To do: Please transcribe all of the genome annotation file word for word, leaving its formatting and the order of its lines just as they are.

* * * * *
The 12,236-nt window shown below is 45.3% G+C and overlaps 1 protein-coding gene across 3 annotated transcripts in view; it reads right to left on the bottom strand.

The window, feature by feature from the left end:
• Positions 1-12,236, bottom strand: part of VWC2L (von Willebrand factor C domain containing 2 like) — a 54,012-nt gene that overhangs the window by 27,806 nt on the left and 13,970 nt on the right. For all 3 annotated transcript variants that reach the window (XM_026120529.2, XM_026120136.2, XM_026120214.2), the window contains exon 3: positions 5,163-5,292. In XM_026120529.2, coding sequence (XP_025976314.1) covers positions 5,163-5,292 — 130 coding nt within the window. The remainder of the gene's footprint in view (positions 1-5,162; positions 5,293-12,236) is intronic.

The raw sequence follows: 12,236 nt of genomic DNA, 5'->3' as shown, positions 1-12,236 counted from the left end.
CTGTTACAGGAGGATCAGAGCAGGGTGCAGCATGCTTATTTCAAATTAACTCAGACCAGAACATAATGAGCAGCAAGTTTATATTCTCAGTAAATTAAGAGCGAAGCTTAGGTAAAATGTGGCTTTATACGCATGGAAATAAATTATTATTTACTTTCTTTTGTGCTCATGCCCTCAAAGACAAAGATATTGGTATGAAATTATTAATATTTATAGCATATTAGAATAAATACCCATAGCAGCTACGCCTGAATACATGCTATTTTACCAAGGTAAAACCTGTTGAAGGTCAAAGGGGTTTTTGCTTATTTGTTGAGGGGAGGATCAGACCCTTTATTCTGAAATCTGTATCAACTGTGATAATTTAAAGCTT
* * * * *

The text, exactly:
The 12,236-nt window shown below is 45.3% G+C and overlaps 1 protein-coding gene across 3 annotated transcripts in view; it reads right to left on the bottom strand.

The window, feature by feature from the left end:
• Positions 1-12,236, bottom strand: part of VWC2L (von Willebrand factor C domain containing 2 like) — a 54,012-nt gene that overhangs the window by 27,806 nt on the left and 13,970 nt on the right. For all 3 annotated transcript variants that reach the window (XM_026120529.2, XM_026120136.2, XM_026120214.2), the window contains exon 3: positions 5,163-5,292. In XM_026120529.2, coding sequence (XP_025976314.1) covers positions 5,163-5,292 — 130 coding nt within the window. The remainder of the gene's footprint in view (positions 1-5,162; positions 5,293-12,236) is intronic.

The raw sequence follows: 12,236 nt of genomic DNA, 5'->3' as shown, positions 1-12,236 counted from the left end.
CTGTTACAGGAGGATCAGAGCAGGGTGCAGCATGCTTATTTCAAATTAACTCAGACCAGAACATAATGAGCAGCAAGTTTATATTCTCAGTAAATTAAGAGCGAAGCTTAGGTAAAATGTGGCTTTATACGCATGGAAATAAATTATTATTTACTTTCTTTTGTGCTCATGCCCTCAAAGACAAAGATATTGGTATGAAATTATTAATATTTATAGCATATTAGAATAAATACCCATAGCAGCTACGCCTGAATACATGCTATTTTACCAAGGTAAAACCTGTTGAAGGTCAAAGGGGTTTTTGCTTATTTGTTGAGGGGAGGATCAGACCCTTTATTCTGAAATCTGTATCAACTGTGATAATTTAAAGCTT